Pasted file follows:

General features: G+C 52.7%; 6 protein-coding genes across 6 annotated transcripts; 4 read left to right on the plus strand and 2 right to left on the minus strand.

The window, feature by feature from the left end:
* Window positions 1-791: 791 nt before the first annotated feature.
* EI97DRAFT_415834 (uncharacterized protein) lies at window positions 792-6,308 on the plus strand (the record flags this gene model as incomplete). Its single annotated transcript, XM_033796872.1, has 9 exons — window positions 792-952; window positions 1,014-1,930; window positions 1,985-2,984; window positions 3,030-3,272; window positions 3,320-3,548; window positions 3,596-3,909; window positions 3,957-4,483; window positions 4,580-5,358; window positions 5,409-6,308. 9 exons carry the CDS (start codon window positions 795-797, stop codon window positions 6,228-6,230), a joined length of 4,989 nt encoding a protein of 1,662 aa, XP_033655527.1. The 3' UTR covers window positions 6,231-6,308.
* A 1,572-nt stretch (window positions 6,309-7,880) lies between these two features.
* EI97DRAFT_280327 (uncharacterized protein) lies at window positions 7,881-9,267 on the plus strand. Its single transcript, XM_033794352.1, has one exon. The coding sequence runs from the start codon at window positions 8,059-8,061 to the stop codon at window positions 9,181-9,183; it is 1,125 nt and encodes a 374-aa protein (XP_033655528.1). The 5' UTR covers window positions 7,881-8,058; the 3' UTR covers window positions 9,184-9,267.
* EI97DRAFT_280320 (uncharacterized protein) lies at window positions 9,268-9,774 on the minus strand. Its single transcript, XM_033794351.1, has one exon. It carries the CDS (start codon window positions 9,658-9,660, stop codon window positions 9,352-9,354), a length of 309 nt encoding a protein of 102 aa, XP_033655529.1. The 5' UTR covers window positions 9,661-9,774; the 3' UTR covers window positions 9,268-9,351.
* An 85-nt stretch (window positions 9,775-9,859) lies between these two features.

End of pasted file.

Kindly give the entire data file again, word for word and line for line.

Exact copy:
General features: G+C 52.7%; 6 protein-coding genes across 6 annotated transcripts; 4 read left to right on the plus strand and 2 right to left on the minus strand.

The window, feature by feature from the left end:
* Window positions 1-791: 791 nt before the first annotated feature.
* EI97DRAFT_415834 (uncharacterized protein) lies at window positions 792-6,308 on the plus strand (the record flags this gene model as incomplete). Its single annotated transcript, XM_033796872.1, has 9 exons — window positions 792-952; window positions 1,014-1,930; window positions 1,985-2,984; window positions 3,030-3,272; window positions 3,320-3,548; window positions 3,596-3,909; window positions 3,957-4,483; window positions 4,580-5,358; window positions 5,409-6,308. 9 exons carry the CDS (start codon window positions 795-797, stop codon window positions 6,228-6,230), a joined length of 4,989 nt encoding a protein of 1,662 aa, XP_033655527.1. The 3' UTR covers window positions 6,231-6,308.
* A 1,572-nt stretch (window positions 6,309-7,880) lies between these two features.
* EI97DRAFT_280327 (uncharacterized protein) lies at window positions 7,881-9,267 on the plus strand. Its single transcript, XM_033794352.1, has one exon. The coding sequence runs from the start codon at window positions 8,059-8,061 to the stop codon at window positions 9,181-9,183; it is 1,125 nt and encodes a 374-aa protein (XP_033655528.1). The 5' UTR covers window positions 7,881-8,058; the 3' UTR covers window positions 9,184-9,267.
* EI97DRAFT_280320 (uncharacterized protein) lies at window positions 9,268-9,774 on the minus strand. Its single transcript, XM_033794351.1, has one exon. It carries the CDS (start codon window positions 9,658-9,660, stop codon window positions 9,352-9,354), a length of 309 nt encoding a protein of 102 aa, XP_033655529.1. The 5' UTR covers window positions 9,661-9,774; the 3' UTR covers window positions 9,268-9,351.
* An 85-nt stretch (window positions 9,775-9,859) lies between these two features.